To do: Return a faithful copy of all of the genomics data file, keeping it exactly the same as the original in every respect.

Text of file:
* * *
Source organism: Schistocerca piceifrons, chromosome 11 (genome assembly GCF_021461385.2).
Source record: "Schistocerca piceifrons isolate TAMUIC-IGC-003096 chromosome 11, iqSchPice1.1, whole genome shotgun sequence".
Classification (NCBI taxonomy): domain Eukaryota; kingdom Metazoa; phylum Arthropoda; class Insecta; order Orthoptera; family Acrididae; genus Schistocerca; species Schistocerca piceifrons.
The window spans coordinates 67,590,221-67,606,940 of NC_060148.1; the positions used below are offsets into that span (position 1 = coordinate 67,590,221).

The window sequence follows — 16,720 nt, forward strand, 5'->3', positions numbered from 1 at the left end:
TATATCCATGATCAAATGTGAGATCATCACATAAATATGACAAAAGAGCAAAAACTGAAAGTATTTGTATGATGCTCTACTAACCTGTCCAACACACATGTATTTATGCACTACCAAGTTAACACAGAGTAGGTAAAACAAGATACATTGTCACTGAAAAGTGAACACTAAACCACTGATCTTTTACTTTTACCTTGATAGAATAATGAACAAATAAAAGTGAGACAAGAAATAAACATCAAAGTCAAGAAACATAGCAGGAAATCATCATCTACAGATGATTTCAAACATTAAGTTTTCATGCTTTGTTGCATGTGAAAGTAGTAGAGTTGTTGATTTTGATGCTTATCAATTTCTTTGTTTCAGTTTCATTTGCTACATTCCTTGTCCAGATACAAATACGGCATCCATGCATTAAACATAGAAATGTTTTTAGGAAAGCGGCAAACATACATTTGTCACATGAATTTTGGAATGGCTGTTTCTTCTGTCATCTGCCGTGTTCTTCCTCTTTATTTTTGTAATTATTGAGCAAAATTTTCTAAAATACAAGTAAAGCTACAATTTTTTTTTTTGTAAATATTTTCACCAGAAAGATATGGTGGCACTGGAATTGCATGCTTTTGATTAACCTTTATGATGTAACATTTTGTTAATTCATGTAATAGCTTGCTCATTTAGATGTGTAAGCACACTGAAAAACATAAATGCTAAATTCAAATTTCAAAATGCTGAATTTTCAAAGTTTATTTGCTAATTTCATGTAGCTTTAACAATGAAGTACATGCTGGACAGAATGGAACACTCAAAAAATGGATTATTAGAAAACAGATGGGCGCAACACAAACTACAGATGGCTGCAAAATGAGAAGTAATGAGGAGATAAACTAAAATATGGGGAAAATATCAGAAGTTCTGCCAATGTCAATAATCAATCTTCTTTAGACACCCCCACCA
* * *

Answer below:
Source organism: Schistocerca piceifrons, chromosome 11 (genome assembly GCF_021461385.2).
Source record: "Schistocerca piceifrons isolate TAMUIC-IGC-003096 chromosome 11, iqSchPice1.1, whole genome shotgun sequence".
Classification (NCBI taxonomy): domain Eukaryota; kingdom Metazoa; phylum Arthropoda; class Insecta; order Orthoptera; family Acrididae; genus Schistocerca; species Schistocerca piceifrons.
The window spans coordinates 67,590,221-67,606,940 of NC_060148.1; the positions used below are offsets into that span (position 1 = coordinate 67,590,221).

The window sequence follows — 16,720 nt, forward strand, 5'->3', positions numbered from 1 at the left end:
TATATCCATGATCAAATGTGAGATCATCACATAAATATGACAAAAGAGCAAAAACTGAAAGTATTTGTATGATGCTCTACTAACCTGTCCAACACACATGTATTTATGCACTACCAAGTTAACACAGAGTAGGTAAAACAAGATACATTGTCACTGAAAAGTGAACACTAAACCACTGATCTTTTACTTTTACCTTGATAGAATAATGAACAAATAAAAGTGAGACAAGAAATAAACATCAAAGTCAAGAAACATAGCAGGAAATCATCATCTACAGATGATTTCAAACATTAAGTTTTCATGCTTTGTTGCATGTGAAAGTAGTAGAGTTGTTGATTTTGATGCTTATCAATTTCTTTGTTTCAGTTTCATTTGCTACATTCCTTGTCCAGATACAAATACGGCATCCATGCATTAAACATAGAAATGTTTTTAGGAAAGCGGCAAACATACATTTGTCACATGAATTTTGGAATGGCTGTTTCTTCTGTCATCTGCCGTGTTCTTCCTCTTTATTTTTGTAATTATTGAGCAAAATTTTCTAAAATACAAGTAAAGCTACAATTTTTTTTTTTGTAAATATTTTCACCAGAAAGATATGGTGGCACTGGAATTGCATGCTTTTGATTAACCTTTATGATGTAACATTTTGTTAATTCATGTAATAGCTTGCTCATTTAGATGTGTAAGCACACTGAAAAACATAAATGCTAAATTCAAATTTCAAAATGCTGAATTTTCAAAGTTTATTTGCTAATTTCATGTAGCTTTAACAATGAAGTACATGCTGGACAGAATGGAACACTCAAAAAATGGATTATTAGAAAACAGATGGGCGCAACACAAACTACAGATGGCTGCAAAATGAGAAGTAATGAGGAGATAAACTAAAATATGGGGAAAATATCAGAAGTTCTGCCAATGTCAATAATCAATCTTCTTTAGACACCCCCACCA